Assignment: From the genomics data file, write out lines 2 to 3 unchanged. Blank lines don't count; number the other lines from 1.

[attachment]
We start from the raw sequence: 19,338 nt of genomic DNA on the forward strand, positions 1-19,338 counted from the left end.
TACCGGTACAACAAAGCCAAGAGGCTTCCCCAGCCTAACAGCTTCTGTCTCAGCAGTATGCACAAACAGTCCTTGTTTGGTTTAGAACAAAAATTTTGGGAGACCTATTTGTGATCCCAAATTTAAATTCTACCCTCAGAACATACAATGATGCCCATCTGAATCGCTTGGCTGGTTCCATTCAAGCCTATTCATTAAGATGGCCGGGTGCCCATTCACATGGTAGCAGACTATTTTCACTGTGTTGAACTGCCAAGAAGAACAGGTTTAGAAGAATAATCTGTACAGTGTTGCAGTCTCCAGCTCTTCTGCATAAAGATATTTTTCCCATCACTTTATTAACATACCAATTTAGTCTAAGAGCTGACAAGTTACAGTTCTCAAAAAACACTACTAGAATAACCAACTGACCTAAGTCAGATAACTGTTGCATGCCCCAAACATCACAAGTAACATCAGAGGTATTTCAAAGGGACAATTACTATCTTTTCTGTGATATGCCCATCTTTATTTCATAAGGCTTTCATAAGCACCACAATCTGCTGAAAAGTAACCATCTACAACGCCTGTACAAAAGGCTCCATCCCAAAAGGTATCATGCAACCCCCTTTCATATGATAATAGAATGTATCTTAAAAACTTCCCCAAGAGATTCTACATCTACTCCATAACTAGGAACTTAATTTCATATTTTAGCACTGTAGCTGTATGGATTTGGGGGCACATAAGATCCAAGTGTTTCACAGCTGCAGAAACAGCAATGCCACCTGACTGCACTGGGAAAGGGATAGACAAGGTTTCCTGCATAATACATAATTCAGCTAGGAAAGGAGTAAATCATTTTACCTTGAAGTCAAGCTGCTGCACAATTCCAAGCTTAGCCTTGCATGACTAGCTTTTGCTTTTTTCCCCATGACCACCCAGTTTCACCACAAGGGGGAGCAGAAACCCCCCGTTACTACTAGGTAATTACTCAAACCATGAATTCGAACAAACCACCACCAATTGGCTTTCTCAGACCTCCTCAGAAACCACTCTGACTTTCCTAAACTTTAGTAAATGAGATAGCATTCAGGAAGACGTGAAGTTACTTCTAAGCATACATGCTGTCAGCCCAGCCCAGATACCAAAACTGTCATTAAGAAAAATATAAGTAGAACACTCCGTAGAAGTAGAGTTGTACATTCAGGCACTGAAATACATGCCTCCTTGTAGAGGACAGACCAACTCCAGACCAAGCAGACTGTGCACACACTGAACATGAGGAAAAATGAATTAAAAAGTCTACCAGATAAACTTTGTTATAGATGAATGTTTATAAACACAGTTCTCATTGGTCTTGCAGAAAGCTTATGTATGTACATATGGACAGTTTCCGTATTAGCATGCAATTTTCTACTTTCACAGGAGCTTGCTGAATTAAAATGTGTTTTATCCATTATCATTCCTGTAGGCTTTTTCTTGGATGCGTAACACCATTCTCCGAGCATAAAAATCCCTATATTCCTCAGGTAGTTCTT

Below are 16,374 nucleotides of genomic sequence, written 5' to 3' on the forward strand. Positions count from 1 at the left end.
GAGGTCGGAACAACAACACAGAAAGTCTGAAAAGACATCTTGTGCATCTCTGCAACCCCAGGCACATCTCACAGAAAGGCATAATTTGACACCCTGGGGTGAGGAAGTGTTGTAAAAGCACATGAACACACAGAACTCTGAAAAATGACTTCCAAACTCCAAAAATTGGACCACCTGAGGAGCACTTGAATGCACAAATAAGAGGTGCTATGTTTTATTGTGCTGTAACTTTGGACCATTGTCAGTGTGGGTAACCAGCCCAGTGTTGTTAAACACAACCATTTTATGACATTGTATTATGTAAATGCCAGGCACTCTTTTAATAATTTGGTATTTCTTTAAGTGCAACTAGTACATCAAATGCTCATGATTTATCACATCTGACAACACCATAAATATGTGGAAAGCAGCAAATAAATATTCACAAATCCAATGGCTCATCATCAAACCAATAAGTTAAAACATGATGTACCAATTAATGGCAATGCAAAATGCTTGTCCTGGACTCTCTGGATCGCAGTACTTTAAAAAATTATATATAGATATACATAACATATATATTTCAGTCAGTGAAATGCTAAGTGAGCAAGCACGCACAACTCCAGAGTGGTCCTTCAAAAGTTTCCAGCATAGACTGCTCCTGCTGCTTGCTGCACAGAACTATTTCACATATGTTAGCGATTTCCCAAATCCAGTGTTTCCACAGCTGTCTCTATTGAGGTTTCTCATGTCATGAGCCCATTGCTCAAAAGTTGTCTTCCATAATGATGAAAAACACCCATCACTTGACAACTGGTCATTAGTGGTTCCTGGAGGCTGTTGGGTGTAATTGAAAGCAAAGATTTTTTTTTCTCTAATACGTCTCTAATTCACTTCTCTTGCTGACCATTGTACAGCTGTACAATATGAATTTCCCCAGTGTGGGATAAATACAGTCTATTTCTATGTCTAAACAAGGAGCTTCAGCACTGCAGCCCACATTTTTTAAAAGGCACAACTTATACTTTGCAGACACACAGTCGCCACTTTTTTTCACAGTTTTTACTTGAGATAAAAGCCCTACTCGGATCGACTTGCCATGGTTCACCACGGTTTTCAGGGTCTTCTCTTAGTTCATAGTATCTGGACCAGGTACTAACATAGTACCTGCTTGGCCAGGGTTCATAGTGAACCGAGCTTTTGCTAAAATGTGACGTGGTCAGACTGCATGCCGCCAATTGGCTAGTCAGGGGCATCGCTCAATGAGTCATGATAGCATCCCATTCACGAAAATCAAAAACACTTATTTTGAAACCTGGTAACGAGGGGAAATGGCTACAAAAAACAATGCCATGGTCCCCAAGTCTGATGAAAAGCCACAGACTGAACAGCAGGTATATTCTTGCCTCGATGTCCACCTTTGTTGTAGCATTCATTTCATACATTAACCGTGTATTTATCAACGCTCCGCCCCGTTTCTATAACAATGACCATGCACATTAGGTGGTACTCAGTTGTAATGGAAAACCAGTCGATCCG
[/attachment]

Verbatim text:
TACCGGTACAACAAAGCCAAGAGGCTTCCCCAGCCTAACAGCTTCTGTCTCAGCAGTATGCACAAACAGTCCTTGTTTGGTTTAGAACAAAAATTTTGGGAGACCTATTTGTGATCCCAAATTTAAATTCTACCCTCAGAACATACAATGATGCCCATCTGAATCGCTTGGCTGGTTCCATTCAAGCCTATTCATTAAGATGGCCGGGTGCCCATTCACATGGTAGCAGACTATTTTCACTGTGTTGAACTGCCAAGAAGAACAGGTTTAGAAGAATAATCTGTACAGTGTTGCAGTCTCCAGCTCTTCTGCATAAAGATATTTTTCCCATCACTTTATTAACATACCAATTTAGTCTAAGAGCTGACAAGTTACAGTTCTCAAAAAACACTACTAGAATAACCAACTGACCTAAGTCAGATAACTGTTGCATGCCCCAAACATCACAAGTAACATCAGAGGTATTTCAAAGGGACAATTACTATCTTTTCTGTGATATGCCCATCTTTATTTCATAAGGCTTTCATAAGCACCACAATCTGCTGAAAAGTAACCATCTACAACGCCTGTACAAAAGGCTCCATCCCAAAAGGTATCATGCAACCCCCTTTCATATGATAATAGAATGTATCTTAAAAACTTCCCCAAGAGATTCTACATCTACTCCATAACTAGGAACTTAATTTCATATTTTAGCACTGTAGCTGTATGGATTTGGGGGCACATAAGATCCAAGTGTTTCACAGCTGCAGAAACAGCAATGCCACCTGACTGCACTGGGAAAGGGATAGACAAGGTTTCCTGCATAATACATAATTCAGCTAGGAAAGGAGTAAATCATTTTACCTTGAAGTCAAGCTGCTGCACAATTCCAAGCTTAGCCTTGCATGACTAGCTTTTGCTTTTTTCCCCATGACCACCCAGTTTCACCACAAGGGGGAGCAGAAACCCCCCGTTACTACTAGGTAATTACTCAAACCATGAATTCGAACAAACCACCACCAATTGGCTTTCTCAGACCTCCTCAGAAACCACTCTGACTTTCCTAAACTTTAGTAAATGAGATAGCATTCAGGAAGACGTGAAGTTACTTCTAAGCATACATGCTGTCAGCCCAGCCCAGATACCAAAACTGTCATTAAGAAAAATATAAGTAGAACACTCCGTAGAAGTAGAGTTGTACATTCAGGCACTGAAATACATGCCTCCTTGTAGAGGACAGACCAACTCCAGACCAAGCAGACTGTGCACACACTGAACATGAGGAAAAATGAATTAAAAAGTCTACCAGATAAACTTTGTTATAGATGAATGTTTATAAACACAGTTCTCATTGGTCTTGCAGAAAGCTTATGTATGTACATATGGACAGTTTCCGTATTAGCATGCAATTTTCTACTTTCACAGGAGCTTGCTGAATTAAAATGTGTTTTATCCATTATCATTCCTGTAGGCTTTTTCTTGGATGCGTAACACCATTCTCCGAGCATAAAAATCCCTATATTCCTCAGGTAGTTCTT

Below are 16,374 nucleotides of genomic sequence, written 5' to 3' on the forward strand. Positions count from 1 at the left end.